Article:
Chinese officials continue to crack down on crypto mining and trading. The government of Sichuan province shut down a slew of crypto mining centers, while the country’s central bank ordered major banks in China to cut off funding to crypto traders. During JD.com’s 618 shopping festival, 130,000 people spent RMB 21 million worth of digital yuan on the platform as the Chinese government continues to promote the national digital currency.
The world of blockchain moves fast, and nowhere does it move faster than China. Here’s what you need to know about China’s block-world in the week of June 16 to June 22.
Crypto mining and trading shutdowns
- On June 18, the government of Sichuan province ordered 26 cryptocurrency mining centers to shut down amid a review of electricity usage and financial risks posed by the cryto-mining industry. Officials ordered power providers to cut electricity to the mining centers. The move follows similar governments crackdowns in othe other popular mining hubs, including Inner Mongolia and Xinjiang. (Yicai, in Chinese)
- China’s central bank ordered the country’s major financial institutions and mobile payment providers to cut funding channels for off-the-counter cryptocurrency trading. The People’s Bank of China said in a Monday statement that it met with a group of major Chinese banks and asked them to prohibit peer-to-peer crypto trading. The banks include the Industrial and Commercial Bank of China, the Agricultural Bank of China, the Construction Bank of China, Postal Savings Bank of China, the Industrial Bank, and mobile payments app Alipay. (The Block)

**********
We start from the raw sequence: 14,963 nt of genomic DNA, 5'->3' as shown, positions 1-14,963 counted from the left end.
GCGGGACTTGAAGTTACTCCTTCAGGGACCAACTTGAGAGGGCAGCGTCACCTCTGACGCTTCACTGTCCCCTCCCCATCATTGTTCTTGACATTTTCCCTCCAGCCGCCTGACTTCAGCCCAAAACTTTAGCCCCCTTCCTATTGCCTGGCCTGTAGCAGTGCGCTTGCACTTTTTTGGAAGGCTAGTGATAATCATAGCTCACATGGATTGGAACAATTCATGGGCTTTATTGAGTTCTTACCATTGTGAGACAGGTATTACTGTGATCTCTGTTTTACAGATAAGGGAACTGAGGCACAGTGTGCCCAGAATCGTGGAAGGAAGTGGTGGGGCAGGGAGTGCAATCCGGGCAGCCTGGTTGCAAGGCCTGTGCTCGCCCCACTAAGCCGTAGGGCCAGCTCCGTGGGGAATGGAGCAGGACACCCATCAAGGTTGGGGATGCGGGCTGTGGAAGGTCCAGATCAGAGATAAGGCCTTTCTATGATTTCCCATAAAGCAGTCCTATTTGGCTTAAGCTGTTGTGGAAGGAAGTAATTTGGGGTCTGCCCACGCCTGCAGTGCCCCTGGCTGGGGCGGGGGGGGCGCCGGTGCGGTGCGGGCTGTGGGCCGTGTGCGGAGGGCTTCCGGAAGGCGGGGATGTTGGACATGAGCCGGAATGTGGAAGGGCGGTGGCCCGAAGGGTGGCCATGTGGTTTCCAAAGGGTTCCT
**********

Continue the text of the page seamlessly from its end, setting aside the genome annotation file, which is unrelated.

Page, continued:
Crypto trading startup
- Amber Group, a cryptocurrency trading startup based in Hong Kong, has closed its $100 million Series B. Coinbase Ventures, a previous investor, participated in the latest round, which also attracted new investors such as China Renaissance, Tiger Brokers, Tiger Global Management, and Arena Holdings. The startup initially targeted institutional investors by providing investment advisory services. It has since expanded its service to individual investors and launched a trading app in late 2020. (TechCrunch)
Blockchain data platforms
- The Chinese Association of Auto Manufacturers launched a data platform built on blockchain technology on June 18 at the China Auto Forum. The Vehicle Data Blockchain Platform will allow car companies to store, exchange, and trade data. Companies can also trade algorithms on the platform. (CAAM, in Chinese)
- Chinese consumers spent RMB 21 million worth of digital yuan on JD.com during the 618 shopping festival. One hundred thirty thousand people placed 180,000 orders using the digital currency during an 18-day shopping period that began on June 1. The online retailer started accepting digital yuan in December 2020. Since then, more than 450,000 consumers have used the digital yuan to on the platform. JD.com said 70% of shoppers are in the 30 to 40 age group. (MPayPass, in Chinese)
- Two Chinese banks have begun allowing people to convert between cash and digital yuan at ATMs in their Beijing branches. The Industrial and Commercial Bank of China has enabled this function at 3,000 ATMs in Beijing, and the Agricultural Bank of China at 10 ATMs in Wangfujing, a central shopping area of Beijing. (Xinhua Finance, in Chinese)